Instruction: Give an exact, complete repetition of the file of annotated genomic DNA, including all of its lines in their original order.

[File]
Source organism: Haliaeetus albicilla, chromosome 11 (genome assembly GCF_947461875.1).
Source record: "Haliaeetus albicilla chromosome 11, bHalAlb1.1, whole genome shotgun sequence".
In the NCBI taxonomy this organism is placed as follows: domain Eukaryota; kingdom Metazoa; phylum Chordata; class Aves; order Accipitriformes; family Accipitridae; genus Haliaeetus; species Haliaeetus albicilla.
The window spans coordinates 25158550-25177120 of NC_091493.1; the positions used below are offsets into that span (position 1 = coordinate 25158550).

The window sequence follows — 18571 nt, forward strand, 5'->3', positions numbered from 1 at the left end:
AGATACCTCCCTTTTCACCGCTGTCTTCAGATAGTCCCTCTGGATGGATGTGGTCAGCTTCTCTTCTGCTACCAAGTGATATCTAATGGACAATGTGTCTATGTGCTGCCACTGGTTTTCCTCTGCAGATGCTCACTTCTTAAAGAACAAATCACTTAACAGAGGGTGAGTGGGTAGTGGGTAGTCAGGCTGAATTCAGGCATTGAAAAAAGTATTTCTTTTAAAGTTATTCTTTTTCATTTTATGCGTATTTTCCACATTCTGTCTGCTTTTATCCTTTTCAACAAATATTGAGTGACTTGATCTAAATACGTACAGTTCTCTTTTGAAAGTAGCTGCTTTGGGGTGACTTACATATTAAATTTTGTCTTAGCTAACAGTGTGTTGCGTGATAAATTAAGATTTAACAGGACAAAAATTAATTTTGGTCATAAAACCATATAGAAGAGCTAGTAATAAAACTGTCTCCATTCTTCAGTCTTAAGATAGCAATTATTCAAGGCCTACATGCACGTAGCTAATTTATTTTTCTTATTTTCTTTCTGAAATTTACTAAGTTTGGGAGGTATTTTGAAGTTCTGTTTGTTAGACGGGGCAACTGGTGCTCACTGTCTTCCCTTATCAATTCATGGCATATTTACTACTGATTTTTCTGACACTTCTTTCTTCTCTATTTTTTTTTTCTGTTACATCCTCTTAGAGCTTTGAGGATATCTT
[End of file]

Source organism: Haliaeetus albicilla, chromosome 11 (genome assembly GCF_947461875.1).
Source record: "Haliaeetus albicilla chromosome 11, bHalAlb1.1, whole genome shotgun sequence".
In the NCBI taxonomy this organism is placed as follows: domain Eukaryota; kingdom Metazoa; phylum Chordata; class Aves; order Accipitriformes; family Accipitridae; genus Haliaeetus; species Haliaeetus albicilla.
The window spans coordinates 25158550-25177120 of NC_091493.1; the positions used below are offsets into that span (position 1 = coordinate 25158550).

The window sequence follows — 18571 nt, forward strand, 5'->3', positions numbered from 1 at the left end:
AGATACCTCCCTTTTCACCGCTGTCTTCAGATAGTCCCTCTGGATGGATGTGGTCAGCTTCTCTTCTGCTACCAAGTGATATCTAATGGACAATGTGTCTATGTGCTGCCACTGGTTTTCCTCTGCAGATGCTCACTTCTTAAAGAACAAATCACTTAACAGAGGGTGAGTGGGTAGTGGGTAGTCAGGCTGAATTCAGGCATTGAAAAAAGTATTTCTTTTAAAGTTATTCTTTTTCATTTTATGCGTATTTTCCACATTCTGTCTGCTTTTATCCTTTTCAACAAATATTGAGTGACTTGATCTAAATACGTACAGTTCTCTTTTGAAAGTAGCTGCTTTGGGGTGACTTACATATTAAATTTTGTCTTAGCTAACAGTGTGTTGCGTGATAAATTAAGATTTAACAGGACAAAAATTAATTTTGGTCATAAAACCATATAGAAGAGCTAGTAATAAAACTGTCTCCATTCTTCAGTCTTAAGATAGCAATTATTCAAGGCCTACATGCACGTAGCTAATTTATTTTTCTTATTTTCTTTCTGAAATTTACTAAGTTTGGGAGGTATTTTGAAGTTCTGTTTGTTAGACGGGGCAACTGGTGCTCACTGTCTTCCCTTATCAATTCATGGCATATTTACTACTGATTTTTCTGACACTTCTTTCTTCTCTATTTTTTTTTTCTGTTACATCCTCTTAGAGCTTTGAGGATATCTT